Block

Block

The next pattern is the Block. It is formed by a 2×2 sub-square in the larger 3×3 sudoku cells. The notation places the value on the intersection of the lines where the four cells of the block share a common corner. Each of the 4 cells does not have to be empty for the notation to be valid. If one of the cells already had a value filled in, you would still use this notation to indicate that the value could go in any of the remaining three cells. There is also one way to have two of the cells already filled in and still use this notation. If the two empty cells touch only at the common corner, like two white squares on a checker board, then this notation applies. The other pattern of two squares is actually the Adjacent shape.

Corners

Corners

The Corners pattern is somewhat similar to the Block. For this pattern, the locations are found in the 4 corners of the 3×3 sudoku cell. As was the case with the Block pattern, one or two of these cells can be filled with a value already and the notation is still valid. The two empty cell form has the two possible cells in different rows and columns (kitty corner, catty corner, cady corner, … whatever you call it). The notation goes in the outer most corner of one of the corner cells. I prefer to place the notation in the corner of a cell that is on the outside edge of the whole 9×9 puzzle grid. If that is not possible (e.g., the center 3×3 grid) then I go with the upper left if it is empty. Which cell you select is not too critical for this pattern.

The L

The L

The last pattern is a three cell pattern that has many permutations. It is called the L. It is a combination of the Adjacent and Ends patterns where one of the cells is common to both. This means that the long axis of the two patterns forms a right angle, hence the name L. The notation places the value in the cell at the corner of the pattern. The value is placed in the outermost corner of that cell which is also between the two touching cells (of the Adjacent pattern). Just look at the image.

As you use the notation, you will eventually need to place multiple numbers in the same pattern (e.g., both 2 and 8 need to be in the same Adjacent). Simply place the numbers close to each other, either side-by-side or one over the other, you’ll quickly learn which way works best in each situation. Being able to write small is a big help. The real power of the notation is that it allows you to see at a glance that some of the cells are not available. If two numbers are assigned to the same Adjacent (or Edge) pattern (e.g., 2 and 8 as in the previous example), then the cells of that pattern cannot be used to make any other pattern for another number. Four values assigned to the same Block means those four cells are out of play for any other numbers/patterns. You may not yet know where each number goes in these full patterns, but you do know that they do end up in there somewhere. The beauty of the notation is that there are no conflicts in position so the placement and interpretation of the notes is unambiguous.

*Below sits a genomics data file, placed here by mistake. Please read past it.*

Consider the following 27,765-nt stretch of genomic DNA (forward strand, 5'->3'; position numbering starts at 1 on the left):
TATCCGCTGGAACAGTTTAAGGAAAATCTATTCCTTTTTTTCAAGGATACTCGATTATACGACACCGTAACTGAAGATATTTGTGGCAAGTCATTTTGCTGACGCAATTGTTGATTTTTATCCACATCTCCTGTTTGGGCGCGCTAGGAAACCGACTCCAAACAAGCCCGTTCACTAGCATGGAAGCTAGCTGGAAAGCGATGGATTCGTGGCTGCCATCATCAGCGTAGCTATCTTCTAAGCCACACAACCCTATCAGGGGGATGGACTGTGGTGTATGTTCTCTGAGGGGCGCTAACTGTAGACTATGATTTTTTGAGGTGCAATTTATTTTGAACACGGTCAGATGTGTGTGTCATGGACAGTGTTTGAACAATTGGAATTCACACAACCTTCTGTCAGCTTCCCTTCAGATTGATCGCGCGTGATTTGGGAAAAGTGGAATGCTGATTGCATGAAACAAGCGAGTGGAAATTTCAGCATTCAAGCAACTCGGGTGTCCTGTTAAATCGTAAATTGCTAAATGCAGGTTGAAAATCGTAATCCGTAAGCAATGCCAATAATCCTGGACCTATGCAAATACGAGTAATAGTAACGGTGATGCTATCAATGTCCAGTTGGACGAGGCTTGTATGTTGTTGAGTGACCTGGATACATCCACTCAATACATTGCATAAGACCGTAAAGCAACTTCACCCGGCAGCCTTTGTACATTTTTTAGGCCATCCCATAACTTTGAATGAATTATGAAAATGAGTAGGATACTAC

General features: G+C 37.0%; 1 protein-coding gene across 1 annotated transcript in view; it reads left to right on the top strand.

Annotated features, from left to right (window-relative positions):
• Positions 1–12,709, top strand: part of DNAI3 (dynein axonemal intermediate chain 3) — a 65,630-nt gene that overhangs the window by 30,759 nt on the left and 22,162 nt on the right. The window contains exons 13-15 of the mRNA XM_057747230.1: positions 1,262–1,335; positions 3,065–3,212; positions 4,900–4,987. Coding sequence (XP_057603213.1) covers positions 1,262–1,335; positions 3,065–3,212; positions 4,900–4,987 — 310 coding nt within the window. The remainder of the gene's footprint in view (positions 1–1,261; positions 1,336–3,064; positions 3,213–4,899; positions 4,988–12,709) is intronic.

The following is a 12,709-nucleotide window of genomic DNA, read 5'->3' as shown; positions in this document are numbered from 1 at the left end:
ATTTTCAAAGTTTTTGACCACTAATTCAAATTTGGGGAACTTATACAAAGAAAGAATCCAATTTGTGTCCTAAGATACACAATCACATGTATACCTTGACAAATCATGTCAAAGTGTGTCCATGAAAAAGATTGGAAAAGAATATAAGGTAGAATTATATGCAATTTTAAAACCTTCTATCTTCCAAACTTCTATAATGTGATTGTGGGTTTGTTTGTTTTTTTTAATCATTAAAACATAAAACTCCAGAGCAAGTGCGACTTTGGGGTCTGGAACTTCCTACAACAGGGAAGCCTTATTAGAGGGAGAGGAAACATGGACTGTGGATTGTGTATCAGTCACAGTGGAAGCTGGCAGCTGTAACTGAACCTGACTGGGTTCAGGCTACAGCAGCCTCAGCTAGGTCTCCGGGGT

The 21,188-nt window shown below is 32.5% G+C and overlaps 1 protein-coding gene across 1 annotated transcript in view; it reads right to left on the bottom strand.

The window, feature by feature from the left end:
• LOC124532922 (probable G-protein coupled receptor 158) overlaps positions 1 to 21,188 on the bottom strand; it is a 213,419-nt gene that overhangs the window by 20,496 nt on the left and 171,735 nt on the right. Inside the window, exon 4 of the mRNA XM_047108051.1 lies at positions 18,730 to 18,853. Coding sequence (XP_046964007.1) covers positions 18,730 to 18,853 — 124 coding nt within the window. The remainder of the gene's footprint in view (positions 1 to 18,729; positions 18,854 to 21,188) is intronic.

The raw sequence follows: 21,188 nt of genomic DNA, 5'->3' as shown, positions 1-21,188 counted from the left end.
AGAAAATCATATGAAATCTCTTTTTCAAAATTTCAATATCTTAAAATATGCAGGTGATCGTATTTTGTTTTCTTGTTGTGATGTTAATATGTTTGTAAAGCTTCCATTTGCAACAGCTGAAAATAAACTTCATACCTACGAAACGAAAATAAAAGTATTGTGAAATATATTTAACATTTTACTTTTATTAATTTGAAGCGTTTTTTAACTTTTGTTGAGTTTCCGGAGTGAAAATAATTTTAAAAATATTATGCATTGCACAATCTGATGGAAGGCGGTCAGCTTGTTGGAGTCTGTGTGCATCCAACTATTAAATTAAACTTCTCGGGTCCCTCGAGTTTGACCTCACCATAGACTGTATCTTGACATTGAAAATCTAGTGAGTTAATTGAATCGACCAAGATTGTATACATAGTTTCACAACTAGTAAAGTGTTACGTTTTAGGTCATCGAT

So that is my notation. Try it out and let me know how it works for you. I’m always interested in hearing about more tips and tricks too.

I received a book of Sudoku puzzles for giftmas 2007. The title is “X-treme SUDOKU” by the editors at Nikoli Publishing. The book offers 160 difficult puzzles and 160 more very difficult puzzles – 320 in all. I found the book to be a fabulous waste of time when I had no choice other than to waste time (e.g., waiting in the doctor’s office). I just finished the book and feel like I have accomplished something. There were two puzzles that stood out as being deviously difficult – at least for me. (Hint: try solving the puzzle in my first figure!)

Alternate Launch Abort System

Saturday, July 11th, 2009
MLAS Video (click to view)

MLAS Video (click to view)

I know this was just a test to demonstrate a proof of concept for an alternate launch abort system for Constellation, but it does seem to be quite complex and rather impractical given all of the excess mass of the system. Nevertheless, it worked amazingly well and will hopefully contribute to the overall safety of NASA’s new vehicle. It was tinkered together in a very short time. Some folks have great jobs!